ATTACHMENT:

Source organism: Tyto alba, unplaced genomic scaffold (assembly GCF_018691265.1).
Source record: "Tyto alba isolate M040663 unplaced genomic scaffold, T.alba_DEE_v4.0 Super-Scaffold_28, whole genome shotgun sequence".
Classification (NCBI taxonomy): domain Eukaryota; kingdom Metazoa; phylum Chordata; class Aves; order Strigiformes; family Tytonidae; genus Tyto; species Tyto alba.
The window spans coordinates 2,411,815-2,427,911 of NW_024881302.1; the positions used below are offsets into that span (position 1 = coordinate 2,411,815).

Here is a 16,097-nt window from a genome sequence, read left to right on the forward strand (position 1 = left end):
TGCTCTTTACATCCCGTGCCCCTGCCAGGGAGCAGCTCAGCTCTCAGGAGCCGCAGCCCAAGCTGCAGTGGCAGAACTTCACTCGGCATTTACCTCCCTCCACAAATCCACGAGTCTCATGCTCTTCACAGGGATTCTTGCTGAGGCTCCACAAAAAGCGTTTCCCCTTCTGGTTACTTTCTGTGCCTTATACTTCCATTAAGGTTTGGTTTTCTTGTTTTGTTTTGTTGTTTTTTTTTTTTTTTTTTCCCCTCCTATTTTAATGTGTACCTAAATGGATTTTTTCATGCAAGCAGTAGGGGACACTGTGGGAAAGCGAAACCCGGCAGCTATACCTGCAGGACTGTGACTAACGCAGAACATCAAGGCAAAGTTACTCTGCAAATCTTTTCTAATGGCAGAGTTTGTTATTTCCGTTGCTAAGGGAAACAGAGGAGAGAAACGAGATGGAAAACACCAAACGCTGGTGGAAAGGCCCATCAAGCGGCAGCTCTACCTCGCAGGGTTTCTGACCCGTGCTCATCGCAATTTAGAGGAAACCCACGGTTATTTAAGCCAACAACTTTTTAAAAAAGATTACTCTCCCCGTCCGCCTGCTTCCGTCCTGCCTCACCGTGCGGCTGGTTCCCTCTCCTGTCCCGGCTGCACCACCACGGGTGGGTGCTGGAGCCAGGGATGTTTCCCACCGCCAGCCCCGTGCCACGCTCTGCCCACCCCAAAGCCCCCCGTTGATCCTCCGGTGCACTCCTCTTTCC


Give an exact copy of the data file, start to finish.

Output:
Source organism: Tyto alba, unplaced genomic scaffold (assembly GCF_018691265.1).
Source record: "Tyto alba isolate M040663 unplaced genomic scaffold, T.alba_DEE_v4.0 Super-Scaffold_28, whole genome shotgun sequence".
Classification (NCBI taxonomy): domain Eukaryota; kingdom Metazoa; phylum Chordata; class Aves; order Strigiformes; family Tytonidae; genus Tyto; species Tyto alba.
The window spans coordinates 2,411,815-2,427,911 of NW_024881302.1; the positions used below are offsets into that span (position 1 = coordinate 2,411,815).

Here is a 16,097-nt window from a genome sequence, read left to right on the forward strand (position 1 = left end):
TGCTCTTTACATCCCGTGCCCCTGCCAGGGAGCAGCTCAGCTCTCAGGAGCCGCAGCCCAAGCTGCAGTGGCAGAACTTCACTCGGCATTTACCTCCCTCCACAAATCCACGAGTCTCATGCTCTTCACAGGGATTCTTGCTGAGGCTCCACAAAAAGCGTTTCCCCTTCTGGTTACTTTCTGTGCCTTATACTTCCATTAAGGTTTGGTTTTCTTGTTTTGTTTTGTTGTTTTTTTTTTTTTTTTTTCCCCTCCTATTTTAATGTGTACCTAAATGGATTTTTTCATGCAAGCAGTAGGGGACACTGTGGGAAAGCGAAACCCGGCAGCTATACCTGCAGGACTGTGACTAACGCAGAACATCAAGGCAAAGTTACTCTGCAAATCTTTTCTAATGGCAGAGTTTGTTATTTCCGTTGCTAAGGGAAACAGAGGAGAGAAACGAGATGGAAAACACCAAACGCTGGTGGAAAGGCCCATCAAGCGGCAGCTCTACCTCGCAGGGTTTCTGACCCGTGCTCATCGCAATTTAGAGGAAACCCACGGTTATTTAAGCCAACAACTTTTTAAAAAAGATTACTCTCCCCGTCCGCCTGCTTCCGTCCTGCCTCACCGTGCGGCTGGTTCCCTCTCCTGTCCCGGCTGCACCACCACGGGTGGGTGCTGGAGCCAGGGATGTTTCCCACCGCCAGCCCCGTGCCACGCTCTGCCCACCCCAAAGCCCCCCGTTGATCCTCCGGTGCACTCCTCTTTCC